If in my serialevent I could differentiate RX from TX I think my program would work.
    Or if there is a way to make an interrupt on the RX only I think it would work too.

  13. #13
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    KurtE…..

    I am really not an expert in programming, what do you mean with…

    "Note: could put up in DMAMEM either by the keyword or malloc... "

    How to do that

  14. #14
    Senior Member PaulStoffregen's Avatar
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    It's been a while since I've looked at the code, but my recollection is serialEvent() only gets called as data is received.

    Of course you can receive or transmit data from your serialEvent() function. But you should not expect serialEvent() to be called as the data you've previously transmitted with Serial3.write() or Serial3.print() is actually leaving the chip.

    We might be able to help you better if you would attempt to explain what you're trying to accomplish and tell us specifically what is not working. Often people make a mistake when asking technical questions where they only say what they believe is wrong, but they neglect to say specifically what behavior is actually observed. We can answer specific narrowly focused questions, like how serialEvent works, but without understanding what your program tries to do and without a clear picture of specifically what is going wrong, we can't do much to help resolve the larger problem.

  15. #15
    Senior Member+ KurtE's Avatar
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    Quote Originally Posted by Ian Larouche View Post
    KurtE…..

    I am really not an expert in programming, what do you mean with…

    "Note: could put up in DMAMEM either by the keyword or malloc... "

    How to do that
    Remember the T4 (and the other T4.x) boards have a few memory sections as you can see on the product page:
    https://www.pjrc.com/store/teensy40.html#memory

    If you have a small program that is not using a lot of memory you don't need to worry about it at all. The default memory is the fastest memory on the chip.
    However there is whole other 512KB of memory on the board, which you can gain access through typically in two different ways:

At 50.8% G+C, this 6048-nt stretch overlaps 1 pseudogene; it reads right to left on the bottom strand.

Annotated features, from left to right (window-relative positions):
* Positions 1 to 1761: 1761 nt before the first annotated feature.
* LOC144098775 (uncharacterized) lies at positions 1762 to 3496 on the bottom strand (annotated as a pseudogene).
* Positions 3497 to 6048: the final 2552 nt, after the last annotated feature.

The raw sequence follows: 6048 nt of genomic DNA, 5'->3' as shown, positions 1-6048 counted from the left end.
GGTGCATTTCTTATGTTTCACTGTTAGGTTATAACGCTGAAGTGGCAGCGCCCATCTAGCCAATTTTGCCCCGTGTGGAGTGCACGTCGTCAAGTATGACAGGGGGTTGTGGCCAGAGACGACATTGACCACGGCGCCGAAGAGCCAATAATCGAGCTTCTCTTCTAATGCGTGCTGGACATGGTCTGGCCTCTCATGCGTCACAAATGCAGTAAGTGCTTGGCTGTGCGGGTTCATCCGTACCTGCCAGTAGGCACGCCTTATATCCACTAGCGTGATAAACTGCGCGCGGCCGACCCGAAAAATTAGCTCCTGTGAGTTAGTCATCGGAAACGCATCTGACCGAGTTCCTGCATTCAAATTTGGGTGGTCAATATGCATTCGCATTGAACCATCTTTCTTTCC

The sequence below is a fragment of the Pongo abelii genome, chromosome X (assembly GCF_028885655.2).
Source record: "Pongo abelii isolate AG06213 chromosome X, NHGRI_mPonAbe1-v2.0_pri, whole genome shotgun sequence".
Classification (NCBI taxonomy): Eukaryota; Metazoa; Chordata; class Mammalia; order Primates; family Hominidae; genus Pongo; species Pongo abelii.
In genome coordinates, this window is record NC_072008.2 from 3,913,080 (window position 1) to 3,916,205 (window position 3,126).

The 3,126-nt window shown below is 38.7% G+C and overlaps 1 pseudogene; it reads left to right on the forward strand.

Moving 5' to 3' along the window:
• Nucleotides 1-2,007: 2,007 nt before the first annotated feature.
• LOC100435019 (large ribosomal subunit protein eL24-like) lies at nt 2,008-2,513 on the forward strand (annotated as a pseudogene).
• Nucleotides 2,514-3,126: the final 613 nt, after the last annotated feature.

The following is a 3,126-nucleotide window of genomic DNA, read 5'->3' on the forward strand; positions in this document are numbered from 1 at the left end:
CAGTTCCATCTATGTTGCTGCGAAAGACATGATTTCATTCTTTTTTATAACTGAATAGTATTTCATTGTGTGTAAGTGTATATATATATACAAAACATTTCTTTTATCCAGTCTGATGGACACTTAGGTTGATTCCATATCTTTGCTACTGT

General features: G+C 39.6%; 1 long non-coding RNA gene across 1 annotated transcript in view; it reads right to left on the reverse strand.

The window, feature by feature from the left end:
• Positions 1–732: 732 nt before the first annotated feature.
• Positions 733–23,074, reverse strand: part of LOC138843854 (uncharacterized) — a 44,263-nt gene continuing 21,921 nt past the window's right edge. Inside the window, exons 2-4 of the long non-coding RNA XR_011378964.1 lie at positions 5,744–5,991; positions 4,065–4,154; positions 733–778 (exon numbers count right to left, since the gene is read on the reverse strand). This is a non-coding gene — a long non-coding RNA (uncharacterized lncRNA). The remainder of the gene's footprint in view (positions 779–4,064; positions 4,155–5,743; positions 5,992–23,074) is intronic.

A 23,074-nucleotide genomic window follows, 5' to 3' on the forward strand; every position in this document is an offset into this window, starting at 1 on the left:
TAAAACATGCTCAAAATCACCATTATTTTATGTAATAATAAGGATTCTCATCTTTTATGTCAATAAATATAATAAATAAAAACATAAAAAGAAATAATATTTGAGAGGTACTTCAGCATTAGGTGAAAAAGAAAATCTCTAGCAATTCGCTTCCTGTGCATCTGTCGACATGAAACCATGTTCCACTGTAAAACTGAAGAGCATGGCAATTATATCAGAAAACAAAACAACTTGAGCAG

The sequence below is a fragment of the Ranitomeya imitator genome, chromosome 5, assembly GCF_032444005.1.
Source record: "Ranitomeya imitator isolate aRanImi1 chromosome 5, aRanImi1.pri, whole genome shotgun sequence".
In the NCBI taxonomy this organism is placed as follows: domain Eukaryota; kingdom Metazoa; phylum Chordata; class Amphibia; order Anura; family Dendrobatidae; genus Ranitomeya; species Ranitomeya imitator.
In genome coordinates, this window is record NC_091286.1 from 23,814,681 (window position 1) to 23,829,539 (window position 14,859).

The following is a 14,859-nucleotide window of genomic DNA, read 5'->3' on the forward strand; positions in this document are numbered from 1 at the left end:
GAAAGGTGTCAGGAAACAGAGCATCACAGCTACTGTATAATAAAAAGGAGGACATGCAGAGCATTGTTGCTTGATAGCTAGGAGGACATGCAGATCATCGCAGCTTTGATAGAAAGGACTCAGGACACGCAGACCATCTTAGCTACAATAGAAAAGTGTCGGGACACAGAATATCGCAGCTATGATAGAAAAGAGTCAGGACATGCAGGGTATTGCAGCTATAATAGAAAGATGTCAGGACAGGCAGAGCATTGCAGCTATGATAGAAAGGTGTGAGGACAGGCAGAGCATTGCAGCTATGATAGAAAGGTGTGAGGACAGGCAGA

In the above you example I mentioned, you could change the memory defined like: DMAMEM uint8_t serial3_extra_buffer[512];
    And that variable will have an address in that other memory region. Note: things allocated like this can not be initialized. That is you can not do things like: DMAMEM char mystring[] = "ABCD";

    Another way you can use memory out of this region is using a memory allocate function like malloc or new

    like:

    Code:
    uint8_t *serial3_buffer;
    ...
    void setup() {
    ...
        serial3_buffer = (uint8_t *)malloc(512);
        Serial3.addMemoryForWrite(serial3_buffer, 512);
    ...
    Warning typed on the fly ... so probably typos... Also I would typically check to make sure malloc succeeded... That is did not return a null pointer.

  16. #16
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    Quote Originally Posted by KurtE View Post
    Remember the T4 (and the other T4.x) boards have a few memory sections as you can see on the product page:
    https://www.pjrc.com/store/teensy40.html#memory

    If you have a small program that is not using a lot of memory you don't need to worry about it at all. The default memory is the fastest memory on the chip.
    However there is whole other 512KB of memory on the board, which you can gain access through typically in two different ways:

    In the above you example I mentioned, you could change the memory defined like: DMAMEM uint8_t serial3_extra_buffer[512];
    And that variable will have an address in that other memory region. Note: things allocated like this can not be initialized. That is you can not do things like: DMAMEM char mystring[] = "ABCD";

    Another way you can use memory out of this region is using a memory allocate function like malloc or new

    like:

    Code:
    uint8_t *serial3_buffer;
    ...
    void setup() {
    ...
        serial3_buffer = (uint8_t *)malloc(512);
        Serial3.addMemoryForWrite(serial3_buffer, 512);
    ...
    Warning typed on the fly ... so probably typos... Also I would typically check to make sure malloc succeeded... That is did not return a null pointer.
    I tried this way and it works now.
    Thank you very much everyone for your help, it is really appreciated